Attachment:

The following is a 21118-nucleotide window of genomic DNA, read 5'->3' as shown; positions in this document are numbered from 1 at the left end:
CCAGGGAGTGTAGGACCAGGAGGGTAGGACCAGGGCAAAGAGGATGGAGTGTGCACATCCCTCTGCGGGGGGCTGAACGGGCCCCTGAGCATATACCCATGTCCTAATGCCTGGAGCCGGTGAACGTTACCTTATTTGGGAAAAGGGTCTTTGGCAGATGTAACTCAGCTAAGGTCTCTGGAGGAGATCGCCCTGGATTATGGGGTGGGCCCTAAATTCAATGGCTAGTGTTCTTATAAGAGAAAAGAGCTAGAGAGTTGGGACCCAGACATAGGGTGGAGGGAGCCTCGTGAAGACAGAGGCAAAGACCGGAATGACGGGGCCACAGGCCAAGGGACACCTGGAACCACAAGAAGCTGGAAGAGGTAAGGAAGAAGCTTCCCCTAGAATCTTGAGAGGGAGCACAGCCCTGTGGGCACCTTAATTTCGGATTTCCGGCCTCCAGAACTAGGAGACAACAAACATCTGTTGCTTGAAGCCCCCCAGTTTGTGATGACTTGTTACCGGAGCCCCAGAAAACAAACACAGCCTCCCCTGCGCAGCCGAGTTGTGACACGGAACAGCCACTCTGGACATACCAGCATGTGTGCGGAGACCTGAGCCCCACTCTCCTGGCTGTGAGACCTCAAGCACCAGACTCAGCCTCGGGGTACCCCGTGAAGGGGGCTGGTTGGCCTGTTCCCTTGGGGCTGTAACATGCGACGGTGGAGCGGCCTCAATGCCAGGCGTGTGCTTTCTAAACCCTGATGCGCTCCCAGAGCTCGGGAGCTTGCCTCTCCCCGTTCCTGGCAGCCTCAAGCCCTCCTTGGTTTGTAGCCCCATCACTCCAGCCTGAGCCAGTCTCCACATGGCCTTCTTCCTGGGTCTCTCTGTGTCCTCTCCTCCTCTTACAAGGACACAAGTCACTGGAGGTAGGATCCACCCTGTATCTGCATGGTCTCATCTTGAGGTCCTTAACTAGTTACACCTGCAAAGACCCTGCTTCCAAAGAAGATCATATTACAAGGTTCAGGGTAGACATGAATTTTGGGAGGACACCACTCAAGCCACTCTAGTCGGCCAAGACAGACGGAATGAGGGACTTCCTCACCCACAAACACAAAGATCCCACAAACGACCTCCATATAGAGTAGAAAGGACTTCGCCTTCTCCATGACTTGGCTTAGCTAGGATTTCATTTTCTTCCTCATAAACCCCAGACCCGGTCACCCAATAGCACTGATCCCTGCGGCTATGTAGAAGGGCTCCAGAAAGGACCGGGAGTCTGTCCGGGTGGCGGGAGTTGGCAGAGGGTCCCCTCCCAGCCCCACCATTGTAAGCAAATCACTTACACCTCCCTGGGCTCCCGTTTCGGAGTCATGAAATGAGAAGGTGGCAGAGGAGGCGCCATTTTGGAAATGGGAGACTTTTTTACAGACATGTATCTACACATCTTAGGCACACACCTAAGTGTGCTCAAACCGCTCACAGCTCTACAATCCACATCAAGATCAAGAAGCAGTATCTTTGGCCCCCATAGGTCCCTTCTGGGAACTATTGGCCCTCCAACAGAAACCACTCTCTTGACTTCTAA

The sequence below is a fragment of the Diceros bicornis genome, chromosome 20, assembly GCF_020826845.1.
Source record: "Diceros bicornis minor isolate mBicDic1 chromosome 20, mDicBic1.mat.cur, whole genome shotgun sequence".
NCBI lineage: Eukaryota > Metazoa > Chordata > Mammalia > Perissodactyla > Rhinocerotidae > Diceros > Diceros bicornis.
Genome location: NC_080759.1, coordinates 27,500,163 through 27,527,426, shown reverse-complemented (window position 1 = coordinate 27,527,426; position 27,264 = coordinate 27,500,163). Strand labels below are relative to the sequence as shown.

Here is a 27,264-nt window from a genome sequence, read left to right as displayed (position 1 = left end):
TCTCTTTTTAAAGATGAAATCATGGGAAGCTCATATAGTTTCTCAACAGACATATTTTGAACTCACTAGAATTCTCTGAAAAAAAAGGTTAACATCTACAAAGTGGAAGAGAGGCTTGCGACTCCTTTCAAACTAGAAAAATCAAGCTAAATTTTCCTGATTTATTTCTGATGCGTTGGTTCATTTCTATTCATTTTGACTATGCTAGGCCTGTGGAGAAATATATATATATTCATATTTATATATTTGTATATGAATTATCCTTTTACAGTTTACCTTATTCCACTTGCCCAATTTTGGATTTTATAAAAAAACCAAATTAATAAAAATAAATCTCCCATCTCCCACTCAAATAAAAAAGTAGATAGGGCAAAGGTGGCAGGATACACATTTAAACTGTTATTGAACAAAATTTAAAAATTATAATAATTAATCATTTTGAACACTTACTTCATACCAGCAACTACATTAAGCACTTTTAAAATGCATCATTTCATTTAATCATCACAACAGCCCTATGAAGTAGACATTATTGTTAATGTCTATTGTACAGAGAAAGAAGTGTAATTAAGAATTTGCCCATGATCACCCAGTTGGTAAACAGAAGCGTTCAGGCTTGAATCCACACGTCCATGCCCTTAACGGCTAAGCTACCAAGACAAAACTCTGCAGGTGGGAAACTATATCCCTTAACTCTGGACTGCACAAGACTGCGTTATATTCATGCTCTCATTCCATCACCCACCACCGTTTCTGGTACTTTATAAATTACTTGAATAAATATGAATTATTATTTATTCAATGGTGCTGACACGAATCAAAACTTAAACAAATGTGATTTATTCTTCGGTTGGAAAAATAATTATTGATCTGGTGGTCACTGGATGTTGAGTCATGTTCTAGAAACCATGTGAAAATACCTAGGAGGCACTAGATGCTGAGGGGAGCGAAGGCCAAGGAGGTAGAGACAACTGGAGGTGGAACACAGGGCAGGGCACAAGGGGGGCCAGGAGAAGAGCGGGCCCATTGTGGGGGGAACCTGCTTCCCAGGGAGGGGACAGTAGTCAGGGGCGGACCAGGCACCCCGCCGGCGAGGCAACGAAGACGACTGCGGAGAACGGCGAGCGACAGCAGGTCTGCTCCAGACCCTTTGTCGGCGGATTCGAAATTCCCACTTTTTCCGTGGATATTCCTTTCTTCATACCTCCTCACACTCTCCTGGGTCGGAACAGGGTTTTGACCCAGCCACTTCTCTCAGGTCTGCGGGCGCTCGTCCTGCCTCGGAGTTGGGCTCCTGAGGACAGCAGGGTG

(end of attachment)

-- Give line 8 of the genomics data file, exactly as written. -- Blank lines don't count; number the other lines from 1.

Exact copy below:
TCTCTTTTTAAAGATGAAATCATGGGAAGCTCATATAGTTTCTCAACAGACATATTTTGAACTCACTAGAATTCTCTGAAAAAAAAGGTTAACATCTACAAAGTGGAAGAGAGGCTTGCGACTCCTTTCAAACTAGAAAAATCAAGCTAAATTTTCCTGATTTATTTCTGATGCGTTGGTTCATTTCTATTCATTTTGACTATGCTAGGCCTGTGGAGAAATATATATATATTCATATTTATATATTTGTATATGAATTATCCTTTTACAGTTTACCTTATTCCACTTGCCCAATTTTGGATTTTATAAAAAAACCAAATTAATAAAAATAAATCTCCCATCTCCCACTCAAATAAAAAAGTAGATAGGGCAAAGGTGGCAGGATACACATTTAAACTGTTATTGAACAAAATTTAAAAATTATAATAATTAATCATTTTGAACACTTACTTCATACCAGCAACTACATTAAGCACTTTTAAAATGCATCATTTCATTTAATCATCACAACAGCCCTATGAAGTAGACATTATTGTTAATGTCTATTGTACAGAGAAAGAAGTGTAATTAAGAATTTGCCCATGATCACCCAGTTGGTAAACAGAAGCGTTCAGGCTTGAATCCACACGTCCATGCCCTTAACGGCTAAGCTACCAAGACAAAACTCTGCAGGTGGGAAACTATATCCCTTAACTCTGGACTGCACAAGACTGCGTTATATTCATGCTCTCATTCCATCACCCACCACCGTTTCTGGTACTTTATAAATTACTTGAATAAATATGAATTATTATTTATTCAATGGTGCTGACACGAATCAAAACTTAAACAAATGTGATTTATTCTTCGGTTGGAAAAATAATTATTGATCTGGTGGTCACTGGATGTTGAGTCATGTTCTAGAAACCATGTGAAAATACCTAGGAGGCACTAGATGCTGAGGGGAGCGAAGGCCAAGGAGGTAGAGACAACTGGAGGTGGAACACAGGGCAGGGCACAAGGGGGGCCAGGAGAAGAGCGGGCCCATTGTGGGGGGAACCTGCTTCCCAGGGAGGGGACAGTAGTCAGGGGCGGACCAGGCACCCCGCCGGCGAGGCAACGAAGACGACTGCGGAGAACGGCGAGCGACAGCAGGTCTGCTCCAGACCCTTTGTCGGCGGATTCGAAATTCCCACTTTTTCCGTGGATATTCCTTTCTTCATACCTCCTCACACTCTCCTGGGTCGGAACAGGGTTTTGACCCAGCCACTTCTCTCAGGTCTGCGGGCGCTCGTCCTGCCTCGGAGTTGGGCTCCTGAGGACAGCAGGGTG